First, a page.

If your driveway has extensive areas of sinking, you may want to consider replacing it completely. This is the most expensive option and will typically be three to four times as costly as mudjacking or foam injection. However, if the existing concrete is still in good shape it could be the best choice.
Uneven driveways can cause problems with your vehicle, ranging from scraping and damage to bottoming out. Uneven driveways can also cause your vehicle’s wheels to become misaligned, which will result in handling issues and decreased fuel efficiency. In some cases, you may even need to replace your tires because they will wear out more quickly than they should. These problems can be avoided by keeping up with regular maintenance and taking steps to prevent erosion and other common causes of a sinking driveway.
Occasionally, large cracks, a sunken section or other issues may necessitate tearing out the old driveway and replacing it. This is especially true if the cracks are interconnected and cover a large portion of the driveway, or if the concrete has become discolored and unattractive. However, even in these cases, it is possible to repair the damage to make the driveway usable again while keeping it affordable.
The first step is to determine the cause of the problem. If the cracks were caused by improper subgrade preparation, wrong concrete mix or shrinkage during curing, a replacement of the slab is necessary. However, if the cracks are due to weather-related conditions like freeze-thaw cycles or the use of deicing chemicals, these can be repaired with concrete patching.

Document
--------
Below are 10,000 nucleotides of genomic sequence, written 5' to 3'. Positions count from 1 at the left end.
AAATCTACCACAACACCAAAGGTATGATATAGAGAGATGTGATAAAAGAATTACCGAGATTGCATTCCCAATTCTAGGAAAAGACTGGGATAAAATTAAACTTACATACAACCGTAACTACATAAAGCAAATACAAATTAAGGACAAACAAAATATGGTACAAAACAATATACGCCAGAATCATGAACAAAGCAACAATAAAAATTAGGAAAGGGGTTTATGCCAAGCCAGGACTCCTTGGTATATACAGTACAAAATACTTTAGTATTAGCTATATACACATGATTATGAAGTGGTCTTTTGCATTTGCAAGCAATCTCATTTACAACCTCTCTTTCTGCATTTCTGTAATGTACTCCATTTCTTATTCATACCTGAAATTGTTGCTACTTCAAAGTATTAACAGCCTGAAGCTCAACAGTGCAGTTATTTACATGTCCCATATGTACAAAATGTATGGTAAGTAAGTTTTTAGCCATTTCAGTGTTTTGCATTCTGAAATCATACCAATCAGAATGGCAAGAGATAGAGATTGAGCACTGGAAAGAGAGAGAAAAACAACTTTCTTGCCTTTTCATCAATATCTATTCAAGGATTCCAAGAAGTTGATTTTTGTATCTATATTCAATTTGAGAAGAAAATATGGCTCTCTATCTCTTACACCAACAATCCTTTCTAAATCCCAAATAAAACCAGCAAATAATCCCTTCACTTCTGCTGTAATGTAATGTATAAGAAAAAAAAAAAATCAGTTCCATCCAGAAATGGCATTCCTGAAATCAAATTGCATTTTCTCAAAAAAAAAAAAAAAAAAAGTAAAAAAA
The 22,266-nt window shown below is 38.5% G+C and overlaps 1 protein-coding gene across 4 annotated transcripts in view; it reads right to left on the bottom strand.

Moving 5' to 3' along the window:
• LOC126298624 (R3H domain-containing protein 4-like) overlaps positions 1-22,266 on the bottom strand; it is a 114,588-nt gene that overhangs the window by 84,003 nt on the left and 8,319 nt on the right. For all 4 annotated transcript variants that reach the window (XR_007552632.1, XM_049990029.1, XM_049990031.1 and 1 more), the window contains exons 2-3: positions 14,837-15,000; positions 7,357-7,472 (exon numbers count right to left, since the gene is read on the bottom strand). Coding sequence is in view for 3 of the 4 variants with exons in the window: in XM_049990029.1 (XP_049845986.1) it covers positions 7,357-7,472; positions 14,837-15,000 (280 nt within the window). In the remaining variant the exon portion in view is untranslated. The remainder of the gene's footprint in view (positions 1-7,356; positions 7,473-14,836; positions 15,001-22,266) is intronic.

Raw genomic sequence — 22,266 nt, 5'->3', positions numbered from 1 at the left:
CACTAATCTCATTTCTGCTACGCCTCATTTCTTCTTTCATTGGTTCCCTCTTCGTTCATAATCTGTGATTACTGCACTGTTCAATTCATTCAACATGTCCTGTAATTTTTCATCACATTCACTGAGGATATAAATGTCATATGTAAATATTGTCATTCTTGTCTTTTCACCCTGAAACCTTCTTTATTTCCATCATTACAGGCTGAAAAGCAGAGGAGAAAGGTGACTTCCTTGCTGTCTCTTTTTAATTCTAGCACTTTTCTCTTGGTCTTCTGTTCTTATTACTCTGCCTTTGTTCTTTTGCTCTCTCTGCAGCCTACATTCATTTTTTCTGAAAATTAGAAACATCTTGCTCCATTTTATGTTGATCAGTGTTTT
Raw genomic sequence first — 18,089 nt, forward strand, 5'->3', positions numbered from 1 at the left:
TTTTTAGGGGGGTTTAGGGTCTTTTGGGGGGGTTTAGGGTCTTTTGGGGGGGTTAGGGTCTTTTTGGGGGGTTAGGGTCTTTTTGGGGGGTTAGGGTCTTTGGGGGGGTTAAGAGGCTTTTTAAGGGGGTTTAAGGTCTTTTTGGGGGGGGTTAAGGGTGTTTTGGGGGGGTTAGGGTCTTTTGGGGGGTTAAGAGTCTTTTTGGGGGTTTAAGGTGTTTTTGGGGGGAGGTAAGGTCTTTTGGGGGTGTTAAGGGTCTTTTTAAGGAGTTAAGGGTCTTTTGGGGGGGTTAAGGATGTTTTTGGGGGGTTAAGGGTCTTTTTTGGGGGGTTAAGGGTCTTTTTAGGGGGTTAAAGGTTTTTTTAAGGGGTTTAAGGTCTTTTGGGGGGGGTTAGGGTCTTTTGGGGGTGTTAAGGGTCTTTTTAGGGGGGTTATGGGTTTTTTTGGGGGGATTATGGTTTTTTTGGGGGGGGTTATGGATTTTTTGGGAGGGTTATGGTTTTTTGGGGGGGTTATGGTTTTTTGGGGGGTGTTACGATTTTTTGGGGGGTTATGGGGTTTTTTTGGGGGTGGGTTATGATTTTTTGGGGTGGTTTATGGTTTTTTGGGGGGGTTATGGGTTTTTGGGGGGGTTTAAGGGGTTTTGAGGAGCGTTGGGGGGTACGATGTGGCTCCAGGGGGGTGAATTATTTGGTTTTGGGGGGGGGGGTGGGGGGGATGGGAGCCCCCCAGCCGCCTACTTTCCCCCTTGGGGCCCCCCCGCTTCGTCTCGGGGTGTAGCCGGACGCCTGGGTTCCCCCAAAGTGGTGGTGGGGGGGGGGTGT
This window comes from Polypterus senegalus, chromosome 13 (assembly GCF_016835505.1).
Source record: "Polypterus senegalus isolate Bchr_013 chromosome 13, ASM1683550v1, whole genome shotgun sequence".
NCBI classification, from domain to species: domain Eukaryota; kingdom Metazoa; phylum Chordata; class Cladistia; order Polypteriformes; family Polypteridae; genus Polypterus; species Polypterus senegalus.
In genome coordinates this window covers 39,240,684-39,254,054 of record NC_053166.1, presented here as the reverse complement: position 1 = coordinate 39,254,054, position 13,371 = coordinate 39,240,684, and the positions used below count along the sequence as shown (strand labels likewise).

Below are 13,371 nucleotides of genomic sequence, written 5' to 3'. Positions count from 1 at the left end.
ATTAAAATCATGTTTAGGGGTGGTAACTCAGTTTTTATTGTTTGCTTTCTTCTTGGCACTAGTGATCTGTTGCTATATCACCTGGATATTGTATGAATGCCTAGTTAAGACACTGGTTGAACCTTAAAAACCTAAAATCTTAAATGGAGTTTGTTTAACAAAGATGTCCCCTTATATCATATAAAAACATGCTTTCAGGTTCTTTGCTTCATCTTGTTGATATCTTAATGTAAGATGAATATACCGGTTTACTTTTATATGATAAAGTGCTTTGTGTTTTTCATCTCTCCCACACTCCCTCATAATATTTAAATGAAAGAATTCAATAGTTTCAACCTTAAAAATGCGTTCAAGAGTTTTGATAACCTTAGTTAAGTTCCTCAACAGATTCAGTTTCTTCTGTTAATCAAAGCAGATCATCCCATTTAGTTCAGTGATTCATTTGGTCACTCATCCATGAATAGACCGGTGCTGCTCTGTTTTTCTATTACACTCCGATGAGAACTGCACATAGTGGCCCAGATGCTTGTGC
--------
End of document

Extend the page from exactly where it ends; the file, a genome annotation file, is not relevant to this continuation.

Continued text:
Once the cracks are filled, the surface of the concrete is leveled and tamped down with a power tamper. This is also a good time to spray the entire driveway with a nonselective herbicide to kill any weeds that have grown up through the cracks and prevented the filler from bonding properly. Finally, a final layer of asphalt is added to the top of the driveway.
If the sunken sections of your driveway aren’t causing any structural problems, they can be raised back up to their original position by using a technique called “slabjacking.” This involves drilling small holes in the sunken area and pumping a material underneath it that raises it up. This method is much faster and less expensive than removing and replacing the sunken slab.
For larger areas of damaged concrete, it is sometimes cheaper to remove the damaged surface and replace it entirely. This is a good option if the driveway is old, has large cracks and fissures or has become discolored and tamped down with weeds. It is possible to resurface the concrete with an asphalt overlay, which gives it a new look and will keep it affordable. However, if the concrete is not sound, it is better to tear out and replace it.